Power of Attorney
Power of Attorney

Power of Attorney is a legal status you may grant to someone else that allows that person to make decisions and engage in transactions on your behalf.  The broad power of attorney that most people use is called a General Durable Power of Attorney, which is a standard grant of power controlled by statute.  This power must be granted in writing and detail specifically which powers the grantee has to control your affairs, which means you can put limitations on the power of attorney to cover specific transactions or duties.  For example, it is possible to execute a power of attorney for only selling real estate, which sometimes occurs between separated or divorced spouses when the other spouse moves away and can’t (or won’t) attend the closing.

Power of Attorney is most often granted between family members for elderly parents that may be losing their ability to take care of their own affairs, or it may be that your child is going to serve abroad in the military and you need power of attorney to take care of their personal business while they are gone.  No matter what your reason is, it is important to remember that the grantor (person giving away the power) must be of sound mind to sign the document, so if you are concerned about an elderly relative you should probably go ahead and get power of attorney over them before they become mentally incompetent to grant you that power.  You can still get control of their affairs but you would have to have a hearing with medical proof in probate court that they are indeed mentally incompetent, it is in their best interest to give you power over their affairs, and that you are the best person to have such powers.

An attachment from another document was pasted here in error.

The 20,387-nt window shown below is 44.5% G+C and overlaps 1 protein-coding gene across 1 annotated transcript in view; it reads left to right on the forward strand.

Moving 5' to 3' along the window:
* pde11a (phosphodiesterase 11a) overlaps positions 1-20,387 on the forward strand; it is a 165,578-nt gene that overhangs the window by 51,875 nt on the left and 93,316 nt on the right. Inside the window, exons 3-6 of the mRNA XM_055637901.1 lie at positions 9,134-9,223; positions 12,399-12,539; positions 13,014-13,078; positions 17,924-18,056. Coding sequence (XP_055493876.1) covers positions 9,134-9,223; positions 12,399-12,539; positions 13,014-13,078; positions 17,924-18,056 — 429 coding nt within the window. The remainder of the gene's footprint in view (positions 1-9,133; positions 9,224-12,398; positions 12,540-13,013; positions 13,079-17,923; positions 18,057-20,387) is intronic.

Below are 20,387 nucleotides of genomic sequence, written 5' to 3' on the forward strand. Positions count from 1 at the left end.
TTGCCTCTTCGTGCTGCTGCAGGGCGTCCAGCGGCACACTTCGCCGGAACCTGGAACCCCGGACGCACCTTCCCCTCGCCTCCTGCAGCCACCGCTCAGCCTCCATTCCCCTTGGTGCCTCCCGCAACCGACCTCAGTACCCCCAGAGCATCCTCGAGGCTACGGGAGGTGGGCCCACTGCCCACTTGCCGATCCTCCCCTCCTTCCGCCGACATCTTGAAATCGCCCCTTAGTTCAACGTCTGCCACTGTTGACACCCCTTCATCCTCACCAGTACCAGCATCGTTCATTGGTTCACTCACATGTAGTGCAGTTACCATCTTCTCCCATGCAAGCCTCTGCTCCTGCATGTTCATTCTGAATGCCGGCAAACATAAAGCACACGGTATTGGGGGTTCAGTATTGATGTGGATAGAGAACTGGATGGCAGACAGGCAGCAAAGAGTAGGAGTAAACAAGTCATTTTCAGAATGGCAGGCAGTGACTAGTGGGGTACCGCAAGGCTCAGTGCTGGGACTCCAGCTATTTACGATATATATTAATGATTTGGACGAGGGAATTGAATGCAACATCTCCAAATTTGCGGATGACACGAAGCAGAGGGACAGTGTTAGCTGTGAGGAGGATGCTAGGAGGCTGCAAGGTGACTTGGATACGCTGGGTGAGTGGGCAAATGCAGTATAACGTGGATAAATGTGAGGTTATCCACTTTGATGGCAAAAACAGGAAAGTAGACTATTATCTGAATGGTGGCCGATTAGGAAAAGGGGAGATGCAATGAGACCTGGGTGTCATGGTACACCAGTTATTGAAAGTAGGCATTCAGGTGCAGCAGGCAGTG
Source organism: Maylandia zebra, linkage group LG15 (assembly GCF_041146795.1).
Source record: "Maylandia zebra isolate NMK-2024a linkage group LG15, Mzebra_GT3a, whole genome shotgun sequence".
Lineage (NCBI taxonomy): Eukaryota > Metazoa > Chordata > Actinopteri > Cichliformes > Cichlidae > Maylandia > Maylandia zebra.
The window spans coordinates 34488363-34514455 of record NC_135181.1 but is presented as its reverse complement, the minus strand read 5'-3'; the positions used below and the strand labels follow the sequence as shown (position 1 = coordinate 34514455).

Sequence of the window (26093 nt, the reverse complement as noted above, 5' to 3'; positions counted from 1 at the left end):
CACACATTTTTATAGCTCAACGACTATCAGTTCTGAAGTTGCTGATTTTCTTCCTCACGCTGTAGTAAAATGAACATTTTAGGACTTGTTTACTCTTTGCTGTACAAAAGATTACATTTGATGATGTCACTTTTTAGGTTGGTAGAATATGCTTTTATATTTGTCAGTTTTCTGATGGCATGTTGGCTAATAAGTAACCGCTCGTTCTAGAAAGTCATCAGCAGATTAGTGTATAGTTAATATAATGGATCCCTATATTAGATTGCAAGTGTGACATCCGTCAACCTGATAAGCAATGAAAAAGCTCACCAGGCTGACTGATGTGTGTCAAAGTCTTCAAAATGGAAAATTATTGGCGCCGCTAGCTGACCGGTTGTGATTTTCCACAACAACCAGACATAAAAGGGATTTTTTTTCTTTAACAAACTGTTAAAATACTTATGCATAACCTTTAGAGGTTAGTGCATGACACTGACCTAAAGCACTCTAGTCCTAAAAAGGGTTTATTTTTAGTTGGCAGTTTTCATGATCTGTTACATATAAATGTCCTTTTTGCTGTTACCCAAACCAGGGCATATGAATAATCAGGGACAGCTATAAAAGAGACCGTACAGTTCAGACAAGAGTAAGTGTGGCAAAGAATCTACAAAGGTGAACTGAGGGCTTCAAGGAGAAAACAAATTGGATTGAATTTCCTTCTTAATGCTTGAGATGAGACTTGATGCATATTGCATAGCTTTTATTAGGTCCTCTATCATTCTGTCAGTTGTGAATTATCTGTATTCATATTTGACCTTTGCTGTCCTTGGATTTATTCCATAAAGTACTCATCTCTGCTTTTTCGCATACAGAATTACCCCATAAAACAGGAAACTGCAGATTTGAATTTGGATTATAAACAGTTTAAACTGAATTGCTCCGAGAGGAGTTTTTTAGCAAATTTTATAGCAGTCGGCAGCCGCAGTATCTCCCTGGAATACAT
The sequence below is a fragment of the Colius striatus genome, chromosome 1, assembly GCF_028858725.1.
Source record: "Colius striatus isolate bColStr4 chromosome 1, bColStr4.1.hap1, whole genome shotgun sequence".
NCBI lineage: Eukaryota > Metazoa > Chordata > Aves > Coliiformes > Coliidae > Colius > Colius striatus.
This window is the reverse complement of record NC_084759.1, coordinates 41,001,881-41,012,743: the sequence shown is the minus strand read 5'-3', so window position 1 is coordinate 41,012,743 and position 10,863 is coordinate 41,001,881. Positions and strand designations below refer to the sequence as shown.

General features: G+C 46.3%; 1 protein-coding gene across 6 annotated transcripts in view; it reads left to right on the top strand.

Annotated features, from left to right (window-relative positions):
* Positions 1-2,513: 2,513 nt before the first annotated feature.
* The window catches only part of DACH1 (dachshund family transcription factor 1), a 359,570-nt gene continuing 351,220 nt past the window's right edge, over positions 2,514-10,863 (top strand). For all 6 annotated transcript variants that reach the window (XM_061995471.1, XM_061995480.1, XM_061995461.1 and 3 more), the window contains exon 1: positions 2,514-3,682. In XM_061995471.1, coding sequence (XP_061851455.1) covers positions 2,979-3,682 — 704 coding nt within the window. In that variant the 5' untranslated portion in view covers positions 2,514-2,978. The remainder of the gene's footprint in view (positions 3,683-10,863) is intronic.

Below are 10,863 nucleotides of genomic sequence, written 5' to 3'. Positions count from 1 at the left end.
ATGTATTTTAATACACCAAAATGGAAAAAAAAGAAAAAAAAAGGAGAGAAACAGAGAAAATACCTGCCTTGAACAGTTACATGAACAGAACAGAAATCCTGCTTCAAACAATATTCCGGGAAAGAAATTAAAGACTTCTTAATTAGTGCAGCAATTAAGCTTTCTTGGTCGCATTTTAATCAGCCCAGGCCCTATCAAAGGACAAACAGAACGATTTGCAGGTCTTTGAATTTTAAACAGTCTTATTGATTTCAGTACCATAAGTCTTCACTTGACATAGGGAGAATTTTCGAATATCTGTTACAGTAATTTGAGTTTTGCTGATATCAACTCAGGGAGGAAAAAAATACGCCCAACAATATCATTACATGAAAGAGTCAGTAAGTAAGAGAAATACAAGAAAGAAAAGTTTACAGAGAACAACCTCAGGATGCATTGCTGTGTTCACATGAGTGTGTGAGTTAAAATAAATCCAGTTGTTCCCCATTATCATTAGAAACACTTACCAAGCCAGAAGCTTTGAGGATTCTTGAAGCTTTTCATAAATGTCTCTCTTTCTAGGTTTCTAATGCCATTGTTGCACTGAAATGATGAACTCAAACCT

There is also a Health Care Power of Attorney that is designed specifically for health care decisions.  This grants the grantee the authority to make any and all decisions related to your medical care, but it is much broader than a Living Will, which only covers the end-of-life decision.  Granting another family member power of attorney over your health care decisions can make medical decisions much easier on them and your doctors when there is a question of consent or necessity for a procedure and you are unable to decide for yourself.

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